Toyota's electric vehicle plans just got aggressive

Toyota has revealed a new range of electric cars it plans to launch, accelerating its roadmap for EVs by five years as it tries to keep pace with the rapidly moving segment. The automaker detailed its goals for fully-electric, plug-in hybrid, and hybrid vehicles along with new urban transportation in Japan this week, including new partnerships that it hopes will make electrification more affordable.

Toyota, of course, is no stranger to electrification. The automaker arguably popularized the gas-electric hybrid with the original Prius, and was among the first to commercially launch a fuel-cell vehicle, the Mirai, running on hydrogen gas. Its hybrid technology went on to spread as an option through most of its models.

In recent years, however, Toyota has lost momentum compared to EV rivals. That's particularly been the case when it comes to purely electric cars, rather than hybrids. In the US, indeed, although the automaker at one point offered a battery-electric (BEV) version of the RAV4, it currently lacks a single fully-electric model.

What this week's news isn't about is hybridization going away any time soon. Toyota execs say they're still committed to that technology, and see it as remaining a key part of the automaker's electrification strategy moving forward. What is changing is how quickly a new breed of Toyota EVs will arrive.

By 2025, Toyota now says, it aims to have sold 4.5 million or more hybrids and plug-in hybrid vehicles, and 1 million battery-electric and fuel-cell cars. That's approximately five years earlier than the company was predicting as recently as December 2017. Those numbers would mean that roughly half of Toyota's global sales would be of electrified models.

Achieving that will take more than just good intent, of course. For a start, more EVs will mean more batteries: Toyota says it aims to have at least 10 models available globally from 2020, spanning everything from compact cars and medium-sized crossovers and sedans, through to various sizes of SUV and minivan. The automaker predicts a roughly 20-fold increase in battery demand by 2025.

So, it's adding new partners to its existing collaboration with Panasonic and PEVE. Battery manufacturers CATL and BYD are joining, so as to ensure Toyota has enough supplies to meet its predicted demand. At the same time, it's also looking at new ways that batteries can be reused and recycled, once they've reached the end of their natural lifespan in vehicles.

The range of EVs which Toyota envisages is a comprehensive one. A new image shows six proposed cars for global sales, running the gamut from crossovers through hatchbacks and minivans. Details are in short supply at this stage – it's unclear which the automaker envisages as being purely electric and which might be hybrid – but they all show a more aggressive, angular design language, reminiscent both of Toyota's existing EVs but also of recent trucks like the new RAV4 and latest 4Runner.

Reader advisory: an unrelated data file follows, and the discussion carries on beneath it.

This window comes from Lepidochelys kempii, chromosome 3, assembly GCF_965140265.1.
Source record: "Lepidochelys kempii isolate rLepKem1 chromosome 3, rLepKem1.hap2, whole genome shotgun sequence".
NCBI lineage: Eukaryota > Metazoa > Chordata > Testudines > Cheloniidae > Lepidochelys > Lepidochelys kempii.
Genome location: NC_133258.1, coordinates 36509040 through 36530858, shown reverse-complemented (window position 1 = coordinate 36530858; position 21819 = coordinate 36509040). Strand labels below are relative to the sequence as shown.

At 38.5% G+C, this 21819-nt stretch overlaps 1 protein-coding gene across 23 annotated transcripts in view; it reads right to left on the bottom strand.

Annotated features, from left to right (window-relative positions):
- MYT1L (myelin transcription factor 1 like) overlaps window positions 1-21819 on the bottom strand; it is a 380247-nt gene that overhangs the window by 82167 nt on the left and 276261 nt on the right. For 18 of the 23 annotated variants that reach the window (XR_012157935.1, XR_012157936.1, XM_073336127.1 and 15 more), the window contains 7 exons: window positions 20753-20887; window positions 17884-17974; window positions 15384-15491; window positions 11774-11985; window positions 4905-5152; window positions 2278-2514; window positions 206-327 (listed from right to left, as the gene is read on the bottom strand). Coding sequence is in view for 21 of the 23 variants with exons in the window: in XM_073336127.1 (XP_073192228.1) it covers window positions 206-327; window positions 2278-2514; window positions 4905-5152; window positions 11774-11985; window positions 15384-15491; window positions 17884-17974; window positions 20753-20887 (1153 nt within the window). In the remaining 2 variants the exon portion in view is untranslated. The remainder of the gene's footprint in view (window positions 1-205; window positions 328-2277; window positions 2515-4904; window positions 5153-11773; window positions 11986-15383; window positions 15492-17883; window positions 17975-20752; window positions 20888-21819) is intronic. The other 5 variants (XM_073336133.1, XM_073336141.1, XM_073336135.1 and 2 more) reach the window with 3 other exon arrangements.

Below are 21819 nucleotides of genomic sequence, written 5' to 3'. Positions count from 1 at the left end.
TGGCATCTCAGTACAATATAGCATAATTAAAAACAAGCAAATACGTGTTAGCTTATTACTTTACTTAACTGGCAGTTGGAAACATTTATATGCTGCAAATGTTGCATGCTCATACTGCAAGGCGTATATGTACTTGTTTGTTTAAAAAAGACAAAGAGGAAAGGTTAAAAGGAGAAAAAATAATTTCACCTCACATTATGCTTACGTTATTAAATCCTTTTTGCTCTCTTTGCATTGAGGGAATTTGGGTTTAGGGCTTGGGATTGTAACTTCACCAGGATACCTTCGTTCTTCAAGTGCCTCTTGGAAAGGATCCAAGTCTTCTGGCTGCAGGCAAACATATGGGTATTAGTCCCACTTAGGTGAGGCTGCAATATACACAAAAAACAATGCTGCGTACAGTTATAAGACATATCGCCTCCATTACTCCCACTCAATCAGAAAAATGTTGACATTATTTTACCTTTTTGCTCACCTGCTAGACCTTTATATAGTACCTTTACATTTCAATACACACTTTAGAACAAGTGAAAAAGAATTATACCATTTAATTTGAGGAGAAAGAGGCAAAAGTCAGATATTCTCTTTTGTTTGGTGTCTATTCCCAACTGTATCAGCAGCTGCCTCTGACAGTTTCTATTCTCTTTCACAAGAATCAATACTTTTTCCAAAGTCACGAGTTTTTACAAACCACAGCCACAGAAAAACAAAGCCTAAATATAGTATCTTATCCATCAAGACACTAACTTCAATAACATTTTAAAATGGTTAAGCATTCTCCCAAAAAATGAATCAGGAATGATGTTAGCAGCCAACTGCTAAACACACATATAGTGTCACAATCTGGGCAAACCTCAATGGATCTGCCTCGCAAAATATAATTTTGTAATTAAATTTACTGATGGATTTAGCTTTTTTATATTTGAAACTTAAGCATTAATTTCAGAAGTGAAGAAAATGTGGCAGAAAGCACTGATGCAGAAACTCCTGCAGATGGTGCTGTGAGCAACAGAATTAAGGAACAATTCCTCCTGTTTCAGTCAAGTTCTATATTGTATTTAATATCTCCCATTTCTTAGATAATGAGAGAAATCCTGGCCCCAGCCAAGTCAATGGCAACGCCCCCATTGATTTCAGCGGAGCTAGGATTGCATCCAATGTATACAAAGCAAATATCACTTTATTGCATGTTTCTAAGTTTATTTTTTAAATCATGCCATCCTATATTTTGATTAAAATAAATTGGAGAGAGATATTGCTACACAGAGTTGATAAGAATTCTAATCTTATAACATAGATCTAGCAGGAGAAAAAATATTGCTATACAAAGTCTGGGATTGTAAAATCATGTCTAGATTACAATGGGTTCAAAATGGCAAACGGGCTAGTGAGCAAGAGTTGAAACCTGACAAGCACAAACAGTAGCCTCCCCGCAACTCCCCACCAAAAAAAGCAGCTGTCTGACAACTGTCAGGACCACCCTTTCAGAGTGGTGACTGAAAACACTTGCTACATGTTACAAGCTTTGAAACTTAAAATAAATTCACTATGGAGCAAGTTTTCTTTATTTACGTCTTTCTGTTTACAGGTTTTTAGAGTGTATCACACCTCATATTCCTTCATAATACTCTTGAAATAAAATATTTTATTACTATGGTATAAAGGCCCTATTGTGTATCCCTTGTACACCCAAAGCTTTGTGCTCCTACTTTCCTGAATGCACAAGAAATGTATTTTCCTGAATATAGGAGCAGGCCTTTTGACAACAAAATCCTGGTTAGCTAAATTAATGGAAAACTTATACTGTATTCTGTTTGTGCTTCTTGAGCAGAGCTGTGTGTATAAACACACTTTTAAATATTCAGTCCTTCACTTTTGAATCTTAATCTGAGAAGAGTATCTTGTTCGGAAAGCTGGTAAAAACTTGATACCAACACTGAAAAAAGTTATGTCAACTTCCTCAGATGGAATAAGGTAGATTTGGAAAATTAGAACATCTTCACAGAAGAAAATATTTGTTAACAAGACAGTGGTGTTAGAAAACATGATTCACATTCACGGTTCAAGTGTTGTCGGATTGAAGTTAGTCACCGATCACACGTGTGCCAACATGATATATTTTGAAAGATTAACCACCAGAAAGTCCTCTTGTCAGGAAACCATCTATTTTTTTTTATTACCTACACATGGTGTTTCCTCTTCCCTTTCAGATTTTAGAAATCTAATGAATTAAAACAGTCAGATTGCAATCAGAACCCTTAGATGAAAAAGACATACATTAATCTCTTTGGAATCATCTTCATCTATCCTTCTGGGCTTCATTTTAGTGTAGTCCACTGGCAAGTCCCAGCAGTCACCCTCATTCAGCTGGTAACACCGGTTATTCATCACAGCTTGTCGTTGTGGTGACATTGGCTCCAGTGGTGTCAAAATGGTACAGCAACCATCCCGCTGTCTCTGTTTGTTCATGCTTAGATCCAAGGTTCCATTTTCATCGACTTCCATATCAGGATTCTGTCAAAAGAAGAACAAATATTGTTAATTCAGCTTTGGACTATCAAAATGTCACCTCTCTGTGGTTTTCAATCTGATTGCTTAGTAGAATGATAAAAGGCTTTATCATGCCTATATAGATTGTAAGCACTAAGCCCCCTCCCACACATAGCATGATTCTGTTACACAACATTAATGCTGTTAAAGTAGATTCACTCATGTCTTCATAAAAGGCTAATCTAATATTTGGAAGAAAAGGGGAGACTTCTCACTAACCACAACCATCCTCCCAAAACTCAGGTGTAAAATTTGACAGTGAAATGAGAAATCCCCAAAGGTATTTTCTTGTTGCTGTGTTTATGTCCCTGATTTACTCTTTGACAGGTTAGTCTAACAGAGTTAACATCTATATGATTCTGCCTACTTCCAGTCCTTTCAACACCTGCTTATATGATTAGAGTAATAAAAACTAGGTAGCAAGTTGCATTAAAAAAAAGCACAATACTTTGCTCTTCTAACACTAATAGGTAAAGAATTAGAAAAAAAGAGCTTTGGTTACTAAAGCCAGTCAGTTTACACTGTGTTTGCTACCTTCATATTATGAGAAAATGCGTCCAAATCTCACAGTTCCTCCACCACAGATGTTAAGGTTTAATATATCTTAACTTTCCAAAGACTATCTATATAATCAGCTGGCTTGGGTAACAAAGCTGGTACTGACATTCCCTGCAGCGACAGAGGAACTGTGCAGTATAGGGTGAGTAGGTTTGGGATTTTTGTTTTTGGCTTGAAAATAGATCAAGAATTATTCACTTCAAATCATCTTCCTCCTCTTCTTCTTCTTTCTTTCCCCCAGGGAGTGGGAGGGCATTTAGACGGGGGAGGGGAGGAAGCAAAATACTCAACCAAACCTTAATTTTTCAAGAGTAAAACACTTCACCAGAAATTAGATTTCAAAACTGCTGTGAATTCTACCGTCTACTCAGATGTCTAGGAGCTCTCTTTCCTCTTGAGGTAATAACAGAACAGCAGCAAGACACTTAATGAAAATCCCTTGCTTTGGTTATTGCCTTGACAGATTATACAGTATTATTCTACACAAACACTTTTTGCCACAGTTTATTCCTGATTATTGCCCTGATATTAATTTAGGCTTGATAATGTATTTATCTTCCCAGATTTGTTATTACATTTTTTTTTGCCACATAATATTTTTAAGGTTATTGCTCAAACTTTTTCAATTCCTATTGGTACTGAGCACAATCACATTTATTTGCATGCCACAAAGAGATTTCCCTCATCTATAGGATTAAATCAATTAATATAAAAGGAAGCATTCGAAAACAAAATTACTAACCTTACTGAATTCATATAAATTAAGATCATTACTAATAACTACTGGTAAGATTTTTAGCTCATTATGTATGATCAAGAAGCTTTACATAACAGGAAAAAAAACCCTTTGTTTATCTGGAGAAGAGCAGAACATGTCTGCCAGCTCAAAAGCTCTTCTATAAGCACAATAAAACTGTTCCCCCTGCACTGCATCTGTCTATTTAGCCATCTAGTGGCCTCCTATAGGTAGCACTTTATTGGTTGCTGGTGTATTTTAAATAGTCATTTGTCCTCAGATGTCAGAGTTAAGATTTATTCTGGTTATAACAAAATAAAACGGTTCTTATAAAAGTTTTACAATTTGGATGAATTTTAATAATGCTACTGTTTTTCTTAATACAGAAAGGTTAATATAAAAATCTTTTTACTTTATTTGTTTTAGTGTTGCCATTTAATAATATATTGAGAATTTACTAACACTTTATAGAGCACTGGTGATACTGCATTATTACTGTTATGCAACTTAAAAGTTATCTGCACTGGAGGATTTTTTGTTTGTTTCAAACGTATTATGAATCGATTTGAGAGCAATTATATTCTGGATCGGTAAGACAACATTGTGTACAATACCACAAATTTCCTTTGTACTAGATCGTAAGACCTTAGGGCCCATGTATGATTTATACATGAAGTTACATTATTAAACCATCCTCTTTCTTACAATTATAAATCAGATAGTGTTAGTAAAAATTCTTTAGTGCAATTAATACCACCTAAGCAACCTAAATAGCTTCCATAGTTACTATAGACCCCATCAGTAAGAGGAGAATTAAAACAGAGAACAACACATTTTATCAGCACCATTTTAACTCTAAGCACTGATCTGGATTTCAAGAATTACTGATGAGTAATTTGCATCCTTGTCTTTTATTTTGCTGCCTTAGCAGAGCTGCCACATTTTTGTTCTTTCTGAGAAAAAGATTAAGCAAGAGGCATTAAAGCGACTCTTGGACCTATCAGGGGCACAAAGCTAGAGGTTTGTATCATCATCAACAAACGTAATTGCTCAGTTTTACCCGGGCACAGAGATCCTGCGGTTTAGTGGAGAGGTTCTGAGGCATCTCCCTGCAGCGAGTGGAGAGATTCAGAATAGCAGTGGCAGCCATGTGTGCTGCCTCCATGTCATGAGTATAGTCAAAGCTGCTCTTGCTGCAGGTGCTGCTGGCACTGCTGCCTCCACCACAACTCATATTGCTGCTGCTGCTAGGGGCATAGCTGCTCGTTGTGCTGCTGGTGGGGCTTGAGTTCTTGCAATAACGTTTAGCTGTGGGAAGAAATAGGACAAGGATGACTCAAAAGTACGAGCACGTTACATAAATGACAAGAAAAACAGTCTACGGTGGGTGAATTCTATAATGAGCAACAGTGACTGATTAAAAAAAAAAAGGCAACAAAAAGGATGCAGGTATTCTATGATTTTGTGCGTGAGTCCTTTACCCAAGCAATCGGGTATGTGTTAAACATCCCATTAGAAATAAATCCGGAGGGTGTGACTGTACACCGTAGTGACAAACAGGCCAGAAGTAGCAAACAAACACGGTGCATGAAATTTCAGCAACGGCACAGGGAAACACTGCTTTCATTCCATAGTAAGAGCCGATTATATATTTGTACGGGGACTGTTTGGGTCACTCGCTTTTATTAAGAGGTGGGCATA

Toyota will collaborate with Subaru on the e-TNGA platform, its architecture for electrified vehicles. The two firms will create the platform together, and then develop a C-segment all-electric BEV SUV which can be sold under each brand, as well as reused for future models.

The proposed platform should be highly flexible. It'll support both front- and rear-wheel drive configurations, along with all-wheel drive, through a variety of motor combinations. Only a few dimensions will be fixed, like the width and length of the motors along with the battery pack slung underneath the cabin. The wheelbase, front and rear overhangs, and the overall width of the car can be modified to suit its requirements.

It's Japan, though, which arguably gets the most interesting range. There, Toyota plans to launch a series of ultra-compact BEVs and "walking area" BEVs to satisfy urban drivers, those who commonly make only short trips, and people who might not want – or be able – to drive a regular car.

The 2017 Concept-i RIDE two-seater prototype, for example, will spawn two tiny two-seaters, one for consumers and another for businesses. The consumer version is expected to arrive in 2020, Toyota says, and be limited to around 37 mph for urban use. Total range should be around 62 miles, with a focus on ease of use and parking.

There's also a nod to the Toyota i-ROAD concept, the tilting three-wheeler that the automaker has been showing off since 2013. Unfortunately there's still no attached release date, despite how much fun we've had driving the tilting trike.

The walking area BEVs, meanwhile, will call on prototypes like the Concept-i WALK from back in 2017. That will spawn a three-wheel scooter in 2020, with roughly 9 miles of range and a swappable battery, while 2021 will bring both a seated-type scooter and an EV attachment for a standard wheelchair. Toyota doesn't necessarily see people buying these outright, instead envisaging rentals and leasing being more likely as people tap into electrified transportation only when it's specifically required.

It's an ambitious – though necessary – path for Toyota to find itself on. "Much work lies ahead to achieve the popularization of BEVs," the company concedes. "Specifically, we will be focusing on vehicle development and the stable supply, improved durability, and reuse of batteries." The good news for drivers is that we should see the fruits of that work in Toyota dealerships much earlier than we previously expected.